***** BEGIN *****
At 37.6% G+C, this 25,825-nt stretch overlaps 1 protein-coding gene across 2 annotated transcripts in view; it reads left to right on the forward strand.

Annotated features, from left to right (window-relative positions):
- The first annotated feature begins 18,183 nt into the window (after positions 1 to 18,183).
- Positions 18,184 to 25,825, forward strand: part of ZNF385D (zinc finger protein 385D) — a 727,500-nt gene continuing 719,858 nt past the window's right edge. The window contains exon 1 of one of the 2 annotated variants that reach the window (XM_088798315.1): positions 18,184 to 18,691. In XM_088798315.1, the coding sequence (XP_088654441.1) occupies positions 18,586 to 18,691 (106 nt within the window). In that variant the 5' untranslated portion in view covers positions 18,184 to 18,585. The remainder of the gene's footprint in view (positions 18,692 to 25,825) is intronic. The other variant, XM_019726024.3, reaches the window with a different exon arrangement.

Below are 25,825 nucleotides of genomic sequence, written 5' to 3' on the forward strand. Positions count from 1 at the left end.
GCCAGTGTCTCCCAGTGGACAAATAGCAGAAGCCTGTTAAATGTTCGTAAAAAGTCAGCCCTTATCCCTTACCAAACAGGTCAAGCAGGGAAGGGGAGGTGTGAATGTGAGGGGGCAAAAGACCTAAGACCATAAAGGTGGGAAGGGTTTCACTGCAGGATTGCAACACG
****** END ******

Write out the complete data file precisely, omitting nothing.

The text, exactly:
At 37.6% G+C, this 25,825-nt stretch overlaps 1 protein-coding gene across 2 annotated transcripts in view; it reads left to right on the forward strand.

Annotated features, from left to right (window-relative positions):
- The first annotated feature begins 18,183 nt into the window (after positions 1 to 18,183).
- Positions 18,184 to 25,825, forward strand: part of ZNF385D (zinc finger protein 385D) — a 727,500-nt gene continuing 719,858 nt past the window's right edge. The window contains exon 1 of one of the 2 annotated variants that reach the window (XM_088798315.1): positions 18,184 to 18,691. In XM_088798315.1, the coding sequence (XP_088654441.1) occupies positions 18,586 to 18,691 (106 nt within the window). In that variant the 5' untranslated portion in view covers positions 18,184 to 18,585. The remainder of the gene's footprint in view (positions 18,692 to 25,825) is intronic. The other variant, XM_019726024.3, reaches the window with a different exon arrangement.

Below are 25,825 nucleotides of genomic sequence, written 5' to 3' on the forward strand. Positions count from 1 at the left end.
GCCAGTGTCTCCCAGTGGACAAATAGCAGAAGCCTGTTAAATGTTCGTAAAAAGTCAGCCCTTATCCCTTACCAAACAGGTCAAGCAGGGAAGGGGAGGTGTGAATGTGAGGGGGCAAAAGACCTAAGACCATAAAGGTGGGAAGGGTTTCACTGCAGGATTGCAACACG